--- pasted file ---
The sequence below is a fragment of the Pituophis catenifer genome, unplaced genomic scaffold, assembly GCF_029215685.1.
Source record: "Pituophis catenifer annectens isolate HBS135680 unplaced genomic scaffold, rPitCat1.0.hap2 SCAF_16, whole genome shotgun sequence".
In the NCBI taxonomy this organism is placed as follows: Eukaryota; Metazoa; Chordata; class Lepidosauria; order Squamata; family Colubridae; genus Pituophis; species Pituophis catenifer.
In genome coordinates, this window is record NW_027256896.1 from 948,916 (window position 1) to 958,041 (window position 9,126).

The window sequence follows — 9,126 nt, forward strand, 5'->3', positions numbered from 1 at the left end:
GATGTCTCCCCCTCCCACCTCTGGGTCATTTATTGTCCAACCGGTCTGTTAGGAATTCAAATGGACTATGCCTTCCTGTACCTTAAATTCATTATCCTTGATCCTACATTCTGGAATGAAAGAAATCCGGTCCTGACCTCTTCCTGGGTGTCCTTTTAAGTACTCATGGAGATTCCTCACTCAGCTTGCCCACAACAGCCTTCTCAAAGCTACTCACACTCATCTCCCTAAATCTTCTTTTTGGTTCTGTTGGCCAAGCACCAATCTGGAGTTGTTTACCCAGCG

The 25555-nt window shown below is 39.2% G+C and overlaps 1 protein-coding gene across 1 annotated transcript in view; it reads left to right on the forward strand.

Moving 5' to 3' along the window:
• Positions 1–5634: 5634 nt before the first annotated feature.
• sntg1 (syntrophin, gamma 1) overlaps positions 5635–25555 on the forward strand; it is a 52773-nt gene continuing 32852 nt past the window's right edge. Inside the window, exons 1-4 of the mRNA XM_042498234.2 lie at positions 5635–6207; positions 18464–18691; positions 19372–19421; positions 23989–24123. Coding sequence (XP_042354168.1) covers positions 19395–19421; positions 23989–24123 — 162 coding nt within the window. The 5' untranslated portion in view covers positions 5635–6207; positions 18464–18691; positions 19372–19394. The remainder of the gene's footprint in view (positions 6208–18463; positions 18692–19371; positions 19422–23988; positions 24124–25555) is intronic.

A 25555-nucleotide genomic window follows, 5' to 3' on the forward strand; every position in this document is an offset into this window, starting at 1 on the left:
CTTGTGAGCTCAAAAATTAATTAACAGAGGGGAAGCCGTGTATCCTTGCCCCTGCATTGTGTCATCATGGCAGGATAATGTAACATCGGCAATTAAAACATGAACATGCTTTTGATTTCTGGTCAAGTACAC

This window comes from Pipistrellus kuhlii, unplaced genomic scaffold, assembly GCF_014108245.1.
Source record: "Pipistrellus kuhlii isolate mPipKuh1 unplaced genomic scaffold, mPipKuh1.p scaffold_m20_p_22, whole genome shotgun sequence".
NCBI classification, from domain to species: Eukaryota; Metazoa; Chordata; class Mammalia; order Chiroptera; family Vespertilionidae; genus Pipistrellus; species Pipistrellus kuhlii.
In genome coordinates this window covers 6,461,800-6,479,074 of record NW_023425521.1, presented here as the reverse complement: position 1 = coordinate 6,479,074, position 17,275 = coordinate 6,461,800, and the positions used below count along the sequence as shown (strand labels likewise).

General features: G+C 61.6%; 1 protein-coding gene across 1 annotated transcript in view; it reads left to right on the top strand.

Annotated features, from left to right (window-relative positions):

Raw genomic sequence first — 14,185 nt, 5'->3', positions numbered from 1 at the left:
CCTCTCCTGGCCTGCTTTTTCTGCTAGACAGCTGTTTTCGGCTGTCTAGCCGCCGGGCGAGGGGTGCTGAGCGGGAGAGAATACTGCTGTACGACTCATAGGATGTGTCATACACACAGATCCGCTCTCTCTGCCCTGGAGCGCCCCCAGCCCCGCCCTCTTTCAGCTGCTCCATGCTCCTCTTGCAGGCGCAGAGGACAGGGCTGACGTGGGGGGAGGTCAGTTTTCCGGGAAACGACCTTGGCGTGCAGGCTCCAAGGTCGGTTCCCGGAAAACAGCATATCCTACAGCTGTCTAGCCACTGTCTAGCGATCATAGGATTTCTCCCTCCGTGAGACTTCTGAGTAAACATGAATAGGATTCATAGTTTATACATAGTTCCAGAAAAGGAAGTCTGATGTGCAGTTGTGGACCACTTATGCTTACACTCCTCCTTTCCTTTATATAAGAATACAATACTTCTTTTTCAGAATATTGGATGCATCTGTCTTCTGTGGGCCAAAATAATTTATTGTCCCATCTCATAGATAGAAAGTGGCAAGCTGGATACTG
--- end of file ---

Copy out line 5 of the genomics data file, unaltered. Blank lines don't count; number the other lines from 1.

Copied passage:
The window sequence follows — 9,126 nt, forward strand, 5'->3', positions numbered from 1 at the left end: